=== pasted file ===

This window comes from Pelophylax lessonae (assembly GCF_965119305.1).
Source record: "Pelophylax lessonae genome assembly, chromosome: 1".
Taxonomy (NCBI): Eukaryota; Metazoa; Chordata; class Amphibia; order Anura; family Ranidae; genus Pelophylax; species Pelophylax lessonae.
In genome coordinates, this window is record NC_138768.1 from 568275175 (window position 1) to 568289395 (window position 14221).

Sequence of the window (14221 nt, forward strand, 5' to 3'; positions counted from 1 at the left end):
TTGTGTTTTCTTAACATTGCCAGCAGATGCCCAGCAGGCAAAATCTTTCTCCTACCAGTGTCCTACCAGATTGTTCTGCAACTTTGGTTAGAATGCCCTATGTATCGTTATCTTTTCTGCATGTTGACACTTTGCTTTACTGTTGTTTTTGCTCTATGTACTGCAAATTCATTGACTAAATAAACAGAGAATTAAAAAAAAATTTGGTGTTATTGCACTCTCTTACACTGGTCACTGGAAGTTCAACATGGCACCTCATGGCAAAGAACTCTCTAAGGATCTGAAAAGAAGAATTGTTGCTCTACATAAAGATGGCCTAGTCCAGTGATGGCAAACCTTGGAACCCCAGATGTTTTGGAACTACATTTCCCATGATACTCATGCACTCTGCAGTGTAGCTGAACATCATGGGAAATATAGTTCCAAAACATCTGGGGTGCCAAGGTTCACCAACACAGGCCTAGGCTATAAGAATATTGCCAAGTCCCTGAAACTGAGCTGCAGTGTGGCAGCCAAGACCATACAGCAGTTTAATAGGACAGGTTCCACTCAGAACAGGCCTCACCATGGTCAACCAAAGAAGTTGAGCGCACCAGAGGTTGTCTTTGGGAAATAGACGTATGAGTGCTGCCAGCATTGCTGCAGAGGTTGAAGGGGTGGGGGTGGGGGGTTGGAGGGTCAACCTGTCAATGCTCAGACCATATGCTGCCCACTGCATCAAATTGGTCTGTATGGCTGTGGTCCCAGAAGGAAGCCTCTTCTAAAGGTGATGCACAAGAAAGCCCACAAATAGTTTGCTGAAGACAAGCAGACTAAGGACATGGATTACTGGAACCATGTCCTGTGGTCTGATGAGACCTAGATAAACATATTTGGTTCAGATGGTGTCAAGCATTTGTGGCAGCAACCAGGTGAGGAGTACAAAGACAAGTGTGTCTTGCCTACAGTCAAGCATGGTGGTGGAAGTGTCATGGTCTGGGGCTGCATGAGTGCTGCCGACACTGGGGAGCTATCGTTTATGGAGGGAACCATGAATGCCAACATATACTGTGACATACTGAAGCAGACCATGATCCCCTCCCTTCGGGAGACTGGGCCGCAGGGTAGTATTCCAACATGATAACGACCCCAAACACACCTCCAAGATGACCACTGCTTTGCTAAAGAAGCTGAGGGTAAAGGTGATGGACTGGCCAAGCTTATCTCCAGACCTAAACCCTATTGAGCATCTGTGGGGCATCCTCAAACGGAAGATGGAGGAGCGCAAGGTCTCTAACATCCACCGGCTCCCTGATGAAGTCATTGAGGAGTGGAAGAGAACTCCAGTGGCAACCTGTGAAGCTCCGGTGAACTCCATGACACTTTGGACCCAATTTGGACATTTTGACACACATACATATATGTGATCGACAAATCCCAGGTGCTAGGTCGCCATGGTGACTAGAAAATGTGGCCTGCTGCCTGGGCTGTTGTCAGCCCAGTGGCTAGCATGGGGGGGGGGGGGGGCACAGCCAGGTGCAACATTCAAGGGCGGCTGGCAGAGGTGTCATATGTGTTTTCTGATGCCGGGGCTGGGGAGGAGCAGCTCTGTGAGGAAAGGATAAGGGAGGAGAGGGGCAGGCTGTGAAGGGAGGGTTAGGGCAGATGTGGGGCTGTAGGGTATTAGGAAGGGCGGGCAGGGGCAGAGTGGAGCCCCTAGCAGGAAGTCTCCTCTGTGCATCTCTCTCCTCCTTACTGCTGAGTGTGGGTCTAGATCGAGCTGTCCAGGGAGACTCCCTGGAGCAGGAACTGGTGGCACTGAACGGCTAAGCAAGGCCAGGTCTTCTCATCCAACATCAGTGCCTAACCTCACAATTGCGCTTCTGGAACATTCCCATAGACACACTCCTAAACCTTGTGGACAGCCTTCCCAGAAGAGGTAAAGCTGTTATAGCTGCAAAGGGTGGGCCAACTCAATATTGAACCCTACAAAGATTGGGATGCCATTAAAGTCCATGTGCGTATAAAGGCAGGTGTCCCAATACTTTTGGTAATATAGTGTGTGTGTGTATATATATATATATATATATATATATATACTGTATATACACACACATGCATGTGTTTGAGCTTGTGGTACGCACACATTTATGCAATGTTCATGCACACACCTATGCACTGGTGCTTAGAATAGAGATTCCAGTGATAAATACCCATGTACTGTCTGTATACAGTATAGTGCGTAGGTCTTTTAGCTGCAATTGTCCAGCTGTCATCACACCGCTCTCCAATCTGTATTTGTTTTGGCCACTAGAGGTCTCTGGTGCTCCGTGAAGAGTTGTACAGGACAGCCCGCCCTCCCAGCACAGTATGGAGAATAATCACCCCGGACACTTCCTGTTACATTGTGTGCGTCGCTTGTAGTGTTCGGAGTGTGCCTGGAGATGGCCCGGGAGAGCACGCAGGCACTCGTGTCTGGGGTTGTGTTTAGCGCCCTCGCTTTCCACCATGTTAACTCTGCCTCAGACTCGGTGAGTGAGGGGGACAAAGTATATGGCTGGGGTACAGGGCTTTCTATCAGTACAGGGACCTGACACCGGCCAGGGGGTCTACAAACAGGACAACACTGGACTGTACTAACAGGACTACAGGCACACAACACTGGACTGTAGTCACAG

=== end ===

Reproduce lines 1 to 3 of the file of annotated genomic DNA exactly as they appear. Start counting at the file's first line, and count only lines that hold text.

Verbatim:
This window comes from Pelophylax lessonae (assembly GCF_965119305.1).
Source record: "Pelophylax lessonae genome assembly, chromosome: 1".
Taxonomy (NCBI): Eukaryota; Metazoa; Chordata; class Amphibia; order Anura; family Ranidae; genus Pelophylax; species Pelophylax lessonae.